Study: Targeted Radiation May Lead to More Mastectomies

Study: Targeted Radiation May Lead to More MastectomiesNew research indicates women with breast cancer who were given radiation treatments through strategically placed "seeds" showed double the risk of having to under go a mastectomy later on compared to patients who received radiation for their entire breast.

This form of targeted radiation, called brachytherapy, also led to more reports of side effects including infection.

According to the U.S. National Cancer Institute, brachytherapy is a form of internal radiation therapy that uses radioactive material sealed in needles, seeds, wires or catheters that are placed directly near the tumor.

"We were very surprised by the results," said Dr. Benjamin Smith, senior author of the study, which was presented on Wednesday, December 7, at the 2011 San Antonio Breast Cancer Symposium. "Our data suggests that some of the trade-offs between brachytherapy and whole breast irradiation, at least on the average across the country, might be a little bit more complex than may have initially been appreciated."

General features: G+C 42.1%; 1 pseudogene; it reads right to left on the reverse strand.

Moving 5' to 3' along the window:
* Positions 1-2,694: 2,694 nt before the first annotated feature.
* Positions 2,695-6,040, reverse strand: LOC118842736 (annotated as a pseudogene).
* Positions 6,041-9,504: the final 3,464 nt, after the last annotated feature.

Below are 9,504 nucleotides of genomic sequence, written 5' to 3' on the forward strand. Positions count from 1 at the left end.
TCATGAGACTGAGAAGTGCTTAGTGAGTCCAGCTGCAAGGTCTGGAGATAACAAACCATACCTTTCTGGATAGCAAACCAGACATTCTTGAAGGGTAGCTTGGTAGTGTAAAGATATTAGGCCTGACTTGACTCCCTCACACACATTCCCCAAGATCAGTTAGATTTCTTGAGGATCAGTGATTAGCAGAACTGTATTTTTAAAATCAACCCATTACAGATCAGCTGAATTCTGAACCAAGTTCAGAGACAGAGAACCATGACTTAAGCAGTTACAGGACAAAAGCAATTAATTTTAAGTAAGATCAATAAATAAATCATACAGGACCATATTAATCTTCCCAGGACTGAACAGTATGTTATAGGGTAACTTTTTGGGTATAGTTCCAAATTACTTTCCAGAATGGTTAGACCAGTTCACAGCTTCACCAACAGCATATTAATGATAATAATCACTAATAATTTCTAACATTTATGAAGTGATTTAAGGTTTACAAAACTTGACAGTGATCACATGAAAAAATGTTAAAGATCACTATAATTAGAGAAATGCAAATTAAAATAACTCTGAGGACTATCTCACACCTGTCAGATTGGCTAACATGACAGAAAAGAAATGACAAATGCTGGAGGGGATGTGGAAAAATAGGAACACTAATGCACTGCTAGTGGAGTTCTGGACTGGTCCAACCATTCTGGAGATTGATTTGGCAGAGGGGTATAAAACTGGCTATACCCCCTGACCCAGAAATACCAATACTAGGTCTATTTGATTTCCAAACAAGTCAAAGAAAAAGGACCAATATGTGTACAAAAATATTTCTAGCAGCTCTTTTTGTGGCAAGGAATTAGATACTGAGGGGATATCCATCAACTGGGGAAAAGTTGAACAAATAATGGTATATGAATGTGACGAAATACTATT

The authors found that five years after treatment, 4 percent of women who had received brachytherapy later underwent a mastectomy, compared to 2.2 percent who received treatment of the whole breast.

Researchers also found that there was a 71 percent increased risk of being hospitalized after the procedure and an 85 percent risk of infection. Other adverse effects from brachytherapy included a higher risk of radiation-linked side effects, including breast pain and fractured ribs.

"This is a helpful piece of information that I think physicians and patients can consider when picking treatment options," Smith stated. "From more of a health-services perspective, it's an interesting window into early results with a new treatment that was adopted before we had mature results from long-term, phase 3 randomized trials."

The researchers concluded that the ensuing mastectomies after treatment indicated the disease had progressed despite brachytherapy.